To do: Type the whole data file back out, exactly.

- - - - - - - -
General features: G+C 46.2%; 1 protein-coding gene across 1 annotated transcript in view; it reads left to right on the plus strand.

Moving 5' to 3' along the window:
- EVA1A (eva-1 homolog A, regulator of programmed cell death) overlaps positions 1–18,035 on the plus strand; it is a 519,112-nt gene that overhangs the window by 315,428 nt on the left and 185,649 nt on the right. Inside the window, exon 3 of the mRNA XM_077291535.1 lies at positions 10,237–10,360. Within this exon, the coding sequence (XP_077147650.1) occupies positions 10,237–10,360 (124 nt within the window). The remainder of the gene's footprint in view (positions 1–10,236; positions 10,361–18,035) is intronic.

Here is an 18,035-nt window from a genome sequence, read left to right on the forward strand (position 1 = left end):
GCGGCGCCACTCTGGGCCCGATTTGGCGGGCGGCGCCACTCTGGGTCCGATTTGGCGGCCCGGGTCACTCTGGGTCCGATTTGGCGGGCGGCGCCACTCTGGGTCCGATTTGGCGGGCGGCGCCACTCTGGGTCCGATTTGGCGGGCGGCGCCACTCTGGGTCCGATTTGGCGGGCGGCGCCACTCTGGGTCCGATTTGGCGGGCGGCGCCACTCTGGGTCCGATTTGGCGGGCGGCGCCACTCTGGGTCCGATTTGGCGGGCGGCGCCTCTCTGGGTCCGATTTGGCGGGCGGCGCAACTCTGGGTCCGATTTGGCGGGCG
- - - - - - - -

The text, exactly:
General features: G+C 46.2%; 1 protein-coding gene across 1 annotated transcript in view; it reads left to right on the plus strand.

Moving 5' to 3' along the window:
- EVA1A (eva-1 homolog A, regulator of programmed cell death) overlaps positions 1–18,035 on the plus strand; it is a 519,112-nt gene that overhangs the window by 315,428 nt on the left and 185,649 nt on the right. Inside the window, exon 3 of the mRNA XM_077291535.1 lies at positions 10,237–10,360. Within this exon, the coding sequence (XP_077147650.1) occupies positions 10,237–10,360 (124 nt within the window). The remainder of the gene's footprint in view (positions 1–10,236; positions 10,361–18,035) is intronic.

Here is an 18,035-nt window from a genome sequence, read left to right on the forward strand (position 1 = left end):
GCGGCGCCACTCTGGGCCCGATTTGGCGGGCGGCGCCACTCTGGGTCCGATTTGGCGGCCCGGGTCACTCTGGGTCCGATTTGGCGGGCGGCGCCACTCTGGGTCCGATTTGGCGGGCGGCGCCACTCTGGGTCCGATTTGGCGGGCGGCGCCACTCTGGGTCCGATTTGGCGGGCGGCGCCACTCTGGGTCCGATTTGGCGGGCGGCGCCACTCTGGGTCCGATTTGGCGGGCGGCGCCACTCTGGGTCCGATTTGGCGGGCGGCGCCTCTCTGGGTCCGATTTGGCGGGCGGCGCAACTCTGGGTCCGATTTGGCGGGCG